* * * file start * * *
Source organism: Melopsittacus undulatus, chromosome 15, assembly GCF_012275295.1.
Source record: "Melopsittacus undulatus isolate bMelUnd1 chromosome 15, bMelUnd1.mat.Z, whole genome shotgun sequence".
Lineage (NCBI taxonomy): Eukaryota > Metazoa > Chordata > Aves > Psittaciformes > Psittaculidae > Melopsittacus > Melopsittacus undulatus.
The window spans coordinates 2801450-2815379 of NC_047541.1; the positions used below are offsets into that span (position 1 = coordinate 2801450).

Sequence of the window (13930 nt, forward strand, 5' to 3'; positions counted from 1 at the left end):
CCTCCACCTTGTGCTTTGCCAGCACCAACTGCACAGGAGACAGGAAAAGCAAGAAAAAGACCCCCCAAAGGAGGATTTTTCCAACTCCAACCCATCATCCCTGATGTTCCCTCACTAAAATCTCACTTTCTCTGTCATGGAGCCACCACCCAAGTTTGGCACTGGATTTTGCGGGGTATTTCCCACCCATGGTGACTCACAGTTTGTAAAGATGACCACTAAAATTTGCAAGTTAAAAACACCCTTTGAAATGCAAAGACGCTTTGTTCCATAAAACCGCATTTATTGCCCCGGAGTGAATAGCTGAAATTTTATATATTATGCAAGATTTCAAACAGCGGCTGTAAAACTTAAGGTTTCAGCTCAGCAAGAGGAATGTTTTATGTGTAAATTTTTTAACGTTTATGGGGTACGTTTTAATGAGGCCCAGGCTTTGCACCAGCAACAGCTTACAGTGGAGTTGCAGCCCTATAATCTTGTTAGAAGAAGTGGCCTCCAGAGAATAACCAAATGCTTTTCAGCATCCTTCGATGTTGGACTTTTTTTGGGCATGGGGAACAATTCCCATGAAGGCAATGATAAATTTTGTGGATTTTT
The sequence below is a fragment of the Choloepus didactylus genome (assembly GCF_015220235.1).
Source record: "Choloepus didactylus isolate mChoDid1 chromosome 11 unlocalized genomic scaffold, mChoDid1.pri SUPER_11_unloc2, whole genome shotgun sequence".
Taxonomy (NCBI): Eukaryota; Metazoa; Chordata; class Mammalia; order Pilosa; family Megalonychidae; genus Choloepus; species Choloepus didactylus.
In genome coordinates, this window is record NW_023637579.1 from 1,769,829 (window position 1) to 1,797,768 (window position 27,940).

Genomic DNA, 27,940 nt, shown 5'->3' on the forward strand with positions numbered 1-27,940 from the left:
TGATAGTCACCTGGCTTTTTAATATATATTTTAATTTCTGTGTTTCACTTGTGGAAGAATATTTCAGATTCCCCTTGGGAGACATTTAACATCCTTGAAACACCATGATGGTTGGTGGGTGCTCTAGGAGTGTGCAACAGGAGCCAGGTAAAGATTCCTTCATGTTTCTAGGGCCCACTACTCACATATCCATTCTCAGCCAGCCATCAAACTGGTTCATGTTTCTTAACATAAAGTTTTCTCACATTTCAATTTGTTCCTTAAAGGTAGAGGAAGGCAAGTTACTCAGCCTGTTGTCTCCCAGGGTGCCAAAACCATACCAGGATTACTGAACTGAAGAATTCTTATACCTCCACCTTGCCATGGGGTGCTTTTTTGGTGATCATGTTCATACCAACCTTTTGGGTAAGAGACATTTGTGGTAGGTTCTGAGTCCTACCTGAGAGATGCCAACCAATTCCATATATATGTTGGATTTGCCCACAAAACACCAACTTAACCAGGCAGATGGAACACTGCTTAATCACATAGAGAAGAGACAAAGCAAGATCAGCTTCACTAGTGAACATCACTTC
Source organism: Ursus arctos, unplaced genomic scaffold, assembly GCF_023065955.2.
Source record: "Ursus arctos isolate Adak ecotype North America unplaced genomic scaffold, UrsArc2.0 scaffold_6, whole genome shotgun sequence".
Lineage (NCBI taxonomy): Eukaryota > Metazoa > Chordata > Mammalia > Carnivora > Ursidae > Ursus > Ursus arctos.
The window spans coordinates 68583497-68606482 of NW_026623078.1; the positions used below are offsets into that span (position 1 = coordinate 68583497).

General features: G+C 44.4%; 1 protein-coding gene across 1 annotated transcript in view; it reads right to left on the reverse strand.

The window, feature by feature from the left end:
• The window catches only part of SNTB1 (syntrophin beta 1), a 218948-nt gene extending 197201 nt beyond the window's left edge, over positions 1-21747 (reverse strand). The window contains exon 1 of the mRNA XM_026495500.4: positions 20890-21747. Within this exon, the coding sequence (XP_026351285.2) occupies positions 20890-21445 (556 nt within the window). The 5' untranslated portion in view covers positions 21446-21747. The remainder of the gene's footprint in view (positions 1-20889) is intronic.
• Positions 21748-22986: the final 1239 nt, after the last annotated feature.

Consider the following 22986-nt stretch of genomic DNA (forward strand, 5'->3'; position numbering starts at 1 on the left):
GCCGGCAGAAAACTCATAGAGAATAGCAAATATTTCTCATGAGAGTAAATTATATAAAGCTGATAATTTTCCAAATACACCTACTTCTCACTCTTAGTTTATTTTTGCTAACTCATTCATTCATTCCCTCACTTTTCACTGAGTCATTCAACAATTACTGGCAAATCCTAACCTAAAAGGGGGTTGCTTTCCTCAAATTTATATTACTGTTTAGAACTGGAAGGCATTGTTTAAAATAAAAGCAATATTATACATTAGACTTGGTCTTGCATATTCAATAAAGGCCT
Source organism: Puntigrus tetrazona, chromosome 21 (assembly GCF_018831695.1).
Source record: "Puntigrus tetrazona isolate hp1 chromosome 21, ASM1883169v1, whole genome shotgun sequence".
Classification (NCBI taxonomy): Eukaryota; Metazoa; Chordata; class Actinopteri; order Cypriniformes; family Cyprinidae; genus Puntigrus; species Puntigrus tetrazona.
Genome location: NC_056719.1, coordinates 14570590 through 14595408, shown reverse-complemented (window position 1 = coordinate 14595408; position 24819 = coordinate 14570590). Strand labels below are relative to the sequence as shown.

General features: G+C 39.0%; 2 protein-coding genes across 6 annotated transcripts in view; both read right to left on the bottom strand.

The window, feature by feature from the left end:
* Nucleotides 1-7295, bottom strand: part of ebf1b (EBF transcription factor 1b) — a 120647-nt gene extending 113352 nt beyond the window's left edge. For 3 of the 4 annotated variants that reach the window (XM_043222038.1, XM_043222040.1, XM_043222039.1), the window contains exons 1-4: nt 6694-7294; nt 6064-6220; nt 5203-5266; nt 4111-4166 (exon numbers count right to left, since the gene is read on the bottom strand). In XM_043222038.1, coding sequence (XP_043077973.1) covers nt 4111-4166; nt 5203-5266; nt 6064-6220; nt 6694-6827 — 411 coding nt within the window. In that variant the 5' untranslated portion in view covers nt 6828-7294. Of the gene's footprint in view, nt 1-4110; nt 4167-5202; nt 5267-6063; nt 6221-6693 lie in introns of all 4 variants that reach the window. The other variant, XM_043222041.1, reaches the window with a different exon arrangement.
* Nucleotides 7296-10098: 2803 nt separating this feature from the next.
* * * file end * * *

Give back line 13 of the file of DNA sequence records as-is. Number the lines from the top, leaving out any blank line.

Source organism: Ursus arctos, unplaced genomic scaffold, assembly GCF_023065955.2.